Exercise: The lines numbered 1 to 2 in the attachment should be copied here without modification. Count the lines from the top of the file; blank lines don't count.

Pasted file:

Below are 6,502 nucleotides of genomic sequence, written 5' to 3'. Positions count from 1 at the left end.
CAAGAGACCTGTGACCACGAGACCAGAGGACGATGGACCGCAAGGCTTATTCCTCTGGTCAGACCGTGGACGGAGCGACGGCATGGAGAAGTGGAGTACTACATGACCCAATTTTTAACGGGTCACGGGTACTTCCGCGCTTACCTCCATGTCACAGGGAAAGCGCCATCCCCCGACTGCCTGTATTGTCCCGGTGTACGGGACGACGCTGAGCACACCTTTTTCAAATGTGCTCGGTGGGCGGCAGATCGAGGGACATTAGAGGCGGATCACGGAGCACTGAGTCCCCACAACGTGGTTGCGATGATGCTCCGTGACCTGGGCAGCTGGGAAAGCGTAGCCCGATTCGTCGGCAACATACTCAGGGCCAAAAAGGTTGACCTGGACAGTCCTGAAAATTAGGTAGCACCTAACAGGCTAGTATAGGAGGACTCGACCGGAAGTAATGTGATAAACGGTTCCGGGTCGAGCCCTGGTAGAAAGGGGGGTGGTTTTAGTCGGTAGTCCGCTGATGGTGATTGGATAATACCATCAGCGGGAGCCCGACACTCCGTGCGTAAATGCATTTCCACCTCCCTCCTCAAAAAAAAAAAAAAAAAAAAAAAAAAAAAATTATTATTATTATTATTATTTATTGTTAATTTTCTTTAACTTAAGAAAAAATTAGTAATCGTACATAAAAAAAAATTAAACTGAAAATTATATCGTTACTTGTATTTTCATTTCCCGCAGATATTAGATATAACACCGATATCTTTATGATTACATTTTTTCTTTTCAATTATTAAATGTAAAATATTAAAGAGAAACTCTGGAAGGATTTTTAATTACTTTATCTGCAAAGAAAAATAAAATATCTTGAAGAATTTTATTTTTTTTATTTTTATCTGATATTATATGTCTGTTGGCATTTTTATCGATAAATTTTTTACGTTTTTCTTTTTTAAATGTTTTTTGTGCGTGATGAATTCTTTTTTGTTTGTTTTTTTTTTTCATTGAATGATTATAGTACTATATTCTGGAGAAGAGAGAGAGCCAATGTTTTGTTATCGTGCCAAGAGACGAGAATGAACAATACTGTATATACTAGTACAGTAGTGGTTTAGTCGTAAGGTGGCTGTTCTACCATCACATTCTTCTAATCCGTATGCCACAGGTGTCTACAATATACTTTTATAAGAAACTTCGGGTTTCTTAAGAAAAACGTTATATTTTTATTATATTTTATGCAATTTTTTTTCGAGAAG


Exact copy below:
Below are 6,502 nucleotides of genomic sequence, written 5' to 3'. Positions count from 1 at the left end.
CAAGAGACCTGTGACCACGAGACCAGAGGACGATGGACCGCAAGGCTTATTCCTCTGGTCAGACCGTGGACGGAGCGACGGCATGGAGAAGTGGAGTACTACATGACCCAATTTTTAACGGGTCACGGGTACTTCCGCGCTTACCTCCATGTCACAGGGAAAGCGCCATCCCCCGACTGCCTGTATTGTCCCGGTGTACGGGACGACGCTGAGCACACCTTTTTCAAATGTGCTCGGTGGGCGGCAGATCGAGGGACATTAGAGGCGGATCACGGAGCACTGAGTCCCCACAACGTGGTTGCGATGATGCTCCGTGACCTGGGCAGCTGGGAAAGCGTAGCCCGATTCGTCGGCAACATACTCAGGGCCAAAAAGGTTGACCTGGACAGTCCTGAAAATTAGGTAGCACCTAACAGGCTAGTATAGGAGGACTCGACCGGAAGTAATGTGATAAACGGTTCCGGGTCGAGCCCTGGTAGAAAGGGGGGTGGTTTTAGTCGGTAGTCCGCTGATGGTGATTGGATAATACCATCAGCGGGAGCCCGACACTCCGTGCGTAAATGCATTTCCACCTCCCTCCTCAAAAAAAAAAAAAAAAAAAAAAAAAAAAAATTATTATTATTATTATTATTTATTGTTAATTTTCTTTAACTTAAGAAAAAATTAGTAATCGTACATAAAAAAAAATTAAACTGAAAATTATATCGTTACTTGTATTTTCATTTCCCGCAGATATTAGATATAACACCGATATCTTTATGATTACATTTTTTCTTTTCAATTATTAAATGTAAAATATTAAAGAGAAACTCTGGAAGGATTTTTAATTACTTTATCTGCAAAGAAAAATAAAATATCTTGAAGAATTTTATTTTTTTTATTTTTATCTGATATTATATGTCTGTTGGCATTTTTATCGATAAATTTTTTACGTTTTTCTTTTTTAAATGTTTTTTGTGCGTGATGAATTCTTTTTTGTTTGTTTTTTTTTTTCATTGAATGATTATAGTACTATATTCTGGAGAAGAGAGAGAGCCAATGTTTTGTTATCGTGCCAAGAGACGAGAATGAACAATACTGTATATACTAGTACAGTAGTGGTTTAGTCGTAAGGTGGCTGTTCTACCATCACATTCTTCTAATCCGTATGCCACAGGTGTCTACAATATACTTTTATAAGAAACTTCGGGTTTCTTAAGAAAAACGTTATATTTTTATTATATTTTATGCAATTTTTTTTCGAGAAG